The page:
Parents

The 6 things you learn from hosting a foreign exchange student

I hand-picked my newest son from a catalog. His name is Simon, and he’s from a town north of Hamburg, Germany. He loves sports (especially soccer, but he’s learning about American football, baseball and basketball) and plays the classical guitar. He says, “That sounds great!” to most suggestions that come his way — a response rather unfamiliar to many parents of adolescents.

Simon is one of six foreign-exchange students — all teens — my family has hosted during the last four years. Some stays have been as short as two weeks, but three teens — Simon included — have signed up to live with us for an entire school year.

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German exchange student Simon (left) and host brother Garrett, both 16, play soccer together and have formed a band.

More than 25,000 exchange students land on American soil every August, says Christopher Page, executive director of the Council on Standards for International Educational Travel, their excitement and expectations packed in tightly with the stuff in their giant suitcases. In most cases the families who feed, shelter and care for these kids receive no monetary reward. Our payback comes via intangibles — delightful attitudes, fresh outlooks, new interpretations.

Here are some lessons we’ve learned:

1. You want it? Make it happen! Last year Sheila Conroy and her family in Westfield, Massachusetts, welcomed son Omar from Egypt. Despite a complete lack of experience on the baseball diamond, Omar very badly wanted to play on his school’s varsity team. “I prepared him for the fact that he’d never get on the team,” said Sheila. “Was I ever surprised when he came home with uniform in hand, telling me he made it!” Omar had been so sincere in his attempt to learn that he impressed the coach, got a spot on the team, and at the end of the year was sent back to Egypt with gloves and bats so that he could start the first baseball team in his hometown.

2. If you don’t understand, ask! Karen Covert-Jones of Guilderland, New York, couldn’t have known that her German daughter, Sarah, didn’t know how to use a drinking fountain. After trying unsuccessfully to use one at school, Sarah had quietly given up, too embarrassed to speak up. Six months into her exchange, she saw her host sister drinking from one. “Oh, that’s how you do it!” she exclaimed, suddenly realizing that the water must be sucked up into the mouth from the fountain. Sarah thought it was pretty funny that she’d gone six months without drinking water at school — and her experience underscored to the family that suffering in silence isn’t necessarily noble.

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Thirty years ago, when Sarah Bender (left) was a high-school senior, Gundula Schneidewind from Germany came to stay with Sarah's family. The two reunited in Berlin a few weeks ago.

3. The world doesn’t stop at the U.S. borders. Sarah Bender grew up in a family that hosted exchange students, and as an adult Sarah (with husband Clark) continues to invite students into her home in Broomfield, Colorado — this year’s student is Laura from Finland. “Growing up this way had a tremendous impact on me,” Sarah said. “It helped me understand that we live in a bigger world than just here in America, taught me to recognize, appreciate and value differences, allowed me to share my own perspective and culture, and has been the source of lifelong friendships.” In fact, a Swede hosted by Sarah’s grandmother 50 years ago spent last Thanksgiving in the United States with Sarah’s family.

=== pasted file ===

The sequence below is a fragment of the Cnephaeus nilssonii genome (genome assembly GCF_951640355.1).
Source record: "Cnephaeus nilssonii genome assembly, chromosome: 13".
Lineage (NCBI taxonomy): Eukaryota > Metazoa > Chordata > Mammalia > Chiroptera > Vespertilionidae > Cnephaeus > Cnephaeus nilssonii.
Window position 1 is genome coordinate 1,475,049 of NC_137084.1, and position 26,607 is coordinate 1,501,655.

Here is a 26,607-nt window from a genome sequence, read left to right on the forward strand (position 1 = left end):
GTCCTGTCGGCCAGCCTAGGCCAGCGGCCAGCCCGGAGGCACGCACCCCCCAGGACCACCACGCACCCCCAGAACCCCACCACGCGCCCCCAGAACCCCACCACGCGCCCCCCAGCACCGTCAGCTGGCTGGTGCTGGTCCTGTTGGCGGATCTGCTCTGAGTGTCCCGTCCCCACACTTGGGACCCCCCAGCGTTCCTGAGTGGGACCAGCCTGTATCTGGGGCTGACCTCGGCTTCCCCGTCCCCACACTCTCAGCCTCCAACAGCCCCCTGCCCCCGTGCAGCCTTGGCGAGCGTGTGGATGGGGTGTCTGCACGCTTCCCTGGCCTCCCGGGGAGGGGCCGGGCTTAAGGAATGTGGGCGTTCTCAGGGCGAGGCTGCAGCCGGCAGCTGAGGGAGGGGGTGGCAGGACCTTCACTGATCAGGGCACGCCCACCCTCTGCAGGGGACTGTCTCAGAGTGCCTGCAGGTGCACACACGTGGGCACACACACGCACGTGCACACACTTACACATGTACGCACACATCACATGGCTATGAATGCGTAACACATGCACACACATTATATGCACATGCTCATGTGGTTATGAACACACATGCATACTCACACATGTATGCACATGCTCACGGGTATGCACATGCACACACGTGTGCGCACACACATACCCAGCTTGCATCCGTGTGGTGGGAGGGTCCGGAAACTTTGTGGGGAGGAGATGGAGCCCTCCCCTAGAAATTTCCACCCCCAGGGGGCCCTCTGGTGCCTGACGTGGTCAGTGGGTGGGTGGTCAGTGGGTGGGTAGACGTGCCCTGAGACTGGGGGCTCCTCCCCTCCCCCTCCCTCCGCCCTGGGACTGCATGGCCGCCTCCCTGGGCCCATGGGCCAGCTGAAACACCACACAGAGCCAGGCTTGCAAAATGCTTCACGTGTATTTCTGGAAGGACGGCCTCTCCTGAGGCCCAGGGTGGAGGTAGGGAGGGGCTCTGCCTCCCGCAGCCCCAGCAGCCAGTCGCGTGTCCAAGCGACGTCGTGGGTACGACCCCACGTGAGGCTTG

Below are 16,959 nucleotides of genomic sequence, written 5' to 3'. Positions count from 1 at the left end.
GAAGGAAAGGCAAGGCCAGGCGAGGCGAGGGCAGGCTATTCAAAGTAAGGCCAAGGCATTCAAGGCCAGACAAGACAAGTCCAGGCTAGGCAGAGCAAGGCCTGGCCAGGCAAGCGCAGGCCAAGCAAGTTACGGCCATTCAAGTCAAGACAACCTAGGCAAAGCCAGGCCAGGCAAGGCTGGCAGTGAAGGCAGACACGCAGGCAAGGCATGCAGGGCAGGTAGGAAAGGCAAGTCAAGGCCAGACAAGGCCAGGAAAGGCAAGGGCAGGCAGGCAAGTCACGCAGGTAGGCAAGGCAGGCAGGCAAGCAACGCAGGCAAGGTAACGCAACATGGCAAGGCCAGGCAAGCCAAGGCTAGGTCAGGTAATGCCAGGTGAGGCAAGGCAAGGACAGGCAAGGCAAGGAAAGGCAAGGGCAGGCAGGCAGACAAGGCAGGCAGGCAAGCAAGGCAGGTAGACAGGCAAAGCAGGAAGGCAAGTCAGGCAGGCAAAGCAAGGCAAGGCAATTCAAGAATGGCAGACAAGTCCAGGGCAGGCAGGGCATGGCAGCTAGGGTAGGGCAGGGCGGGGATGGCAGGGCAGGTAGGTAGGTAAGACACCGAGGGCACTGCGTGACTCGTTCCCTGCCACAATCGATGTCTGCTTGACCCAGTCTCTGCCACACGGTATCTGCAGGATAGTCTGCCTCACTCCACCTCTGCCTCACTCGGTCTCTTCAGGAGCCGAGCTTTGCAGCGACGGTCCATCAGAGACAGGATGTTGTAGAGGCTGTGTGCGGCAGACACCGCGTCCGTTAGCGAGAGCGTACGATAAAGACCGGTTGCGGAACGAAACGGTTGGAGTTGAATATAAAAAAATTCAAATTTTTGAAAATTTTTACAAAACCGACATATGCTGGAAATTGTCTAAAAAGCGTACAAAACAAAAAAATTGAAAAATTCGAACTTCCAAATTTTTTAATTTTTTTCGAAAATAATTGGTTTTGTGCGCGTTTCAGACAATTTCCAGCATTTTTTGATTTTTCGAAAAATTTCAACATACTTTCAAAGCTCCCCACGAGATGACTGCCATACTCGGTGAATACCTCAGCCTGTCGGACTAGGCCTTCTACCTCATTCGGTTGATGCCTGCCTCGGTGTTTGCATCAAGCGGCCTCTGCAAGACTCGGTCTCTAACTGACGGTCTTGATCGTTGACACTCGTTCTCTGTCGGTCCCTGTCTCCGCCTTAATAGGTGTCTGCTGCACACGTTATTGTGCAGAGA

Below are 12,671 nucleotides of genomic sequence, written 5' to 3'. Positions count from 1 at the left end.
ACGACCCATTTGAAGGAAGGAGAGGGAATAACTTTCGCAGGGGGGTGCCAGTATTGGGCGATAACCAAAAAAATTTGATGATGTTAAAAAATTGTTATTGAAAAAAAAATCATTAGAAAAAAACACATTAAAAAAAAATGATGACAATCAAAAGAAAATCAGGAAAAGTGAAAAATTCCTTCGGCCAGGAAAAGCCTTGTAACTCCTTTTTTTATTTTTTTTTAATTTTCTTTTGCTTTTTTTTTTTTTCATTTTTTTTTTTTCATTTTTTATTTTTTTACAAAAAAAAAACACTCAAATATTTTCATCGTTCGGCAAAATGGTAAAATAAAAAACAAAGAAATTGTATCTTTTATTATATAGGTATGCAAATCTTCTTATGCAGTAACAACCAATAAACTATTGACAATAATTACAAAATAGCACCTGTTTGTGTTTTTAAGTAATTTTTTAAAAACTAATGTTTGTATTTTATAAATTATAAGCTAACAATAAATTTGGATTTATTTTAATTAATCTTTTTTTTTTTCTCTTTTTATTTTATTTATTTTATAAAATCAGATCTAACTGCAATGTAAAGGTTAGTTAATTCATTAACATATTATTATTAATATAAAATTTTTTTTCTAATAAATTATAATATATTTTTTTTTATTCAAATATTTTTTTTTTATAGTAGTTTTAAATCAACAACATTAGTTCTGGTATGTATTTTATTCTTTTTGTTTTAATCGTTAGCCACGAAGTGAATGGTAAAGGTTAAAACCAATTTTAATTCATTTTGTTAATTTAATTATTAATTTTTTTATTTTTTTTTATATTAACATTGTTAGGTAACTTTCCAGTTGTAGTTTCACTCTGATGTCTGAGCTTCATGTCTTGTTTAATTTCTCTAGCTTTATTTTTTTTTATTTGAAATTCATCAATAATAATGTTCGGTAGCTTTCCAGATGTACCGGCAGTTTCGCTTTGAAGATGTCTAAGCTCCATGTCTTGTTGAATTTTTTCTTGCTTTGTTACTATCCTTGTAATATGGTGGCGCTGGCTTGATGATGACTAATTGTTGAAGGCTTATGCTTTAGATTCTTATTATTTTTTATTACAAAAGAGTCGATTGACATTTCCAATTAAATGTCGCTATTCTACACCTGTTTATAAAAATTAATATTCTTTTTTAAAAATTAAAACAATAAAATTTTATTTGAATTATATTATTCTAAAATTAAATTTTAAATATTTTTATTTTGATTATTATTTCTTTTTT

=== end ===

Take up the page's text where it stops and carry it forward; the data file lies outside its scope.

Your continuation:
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Andres of Chile learned to shovel Maine snow like a pro.

4. Try to make the best of any situation. “Our Chilean exchange student Andres arrived during a hot Santiago summer smack into his new home with subzero cold and waist-deep snow,” said Karen Vander of Boothbay Harbor, Maine. “This kid never stopped smiling. He jumped right into the school schedule and when he’d come home he’d shovel snow like it had never been otherwise for him. He filled our house with his music and his laughter and gave our only-child daughter a loving sibling.”

5. Our relationships change hearts and minds. Host mom Jennifer Russell of Cheyenne, Wyoming, read about an East German exchange student who came to Pennsylvania just after the Berlin Wall fell. Throughout her exchange year, the student wrote reflective essays about her U.S. experience for an East German newspaper. “Imagining what those articles must’ve done to combat the anti-American propaganda these people had endured for decades literally gives me goosebumps,” said Jennifer. She and husband Chris this year are hosting Noah from Germany.

6. The message goes both ways. “We learn as much from our student as we teach her,” says Shashi Rao of Alexandria, Virginia, host mom to Jana from Germany. “As we learn, we share this new understanding with our own family, friends, and community. And when Jana returns next year to her home country, she’ll spread the knowledge and understanding she gained here as well. Everyone wins!”

Alexandra Rockey Fleming lives in the Washington, D.C., metro area with her husband and three teens, including Simon, a Youth for Understanding exchange student.


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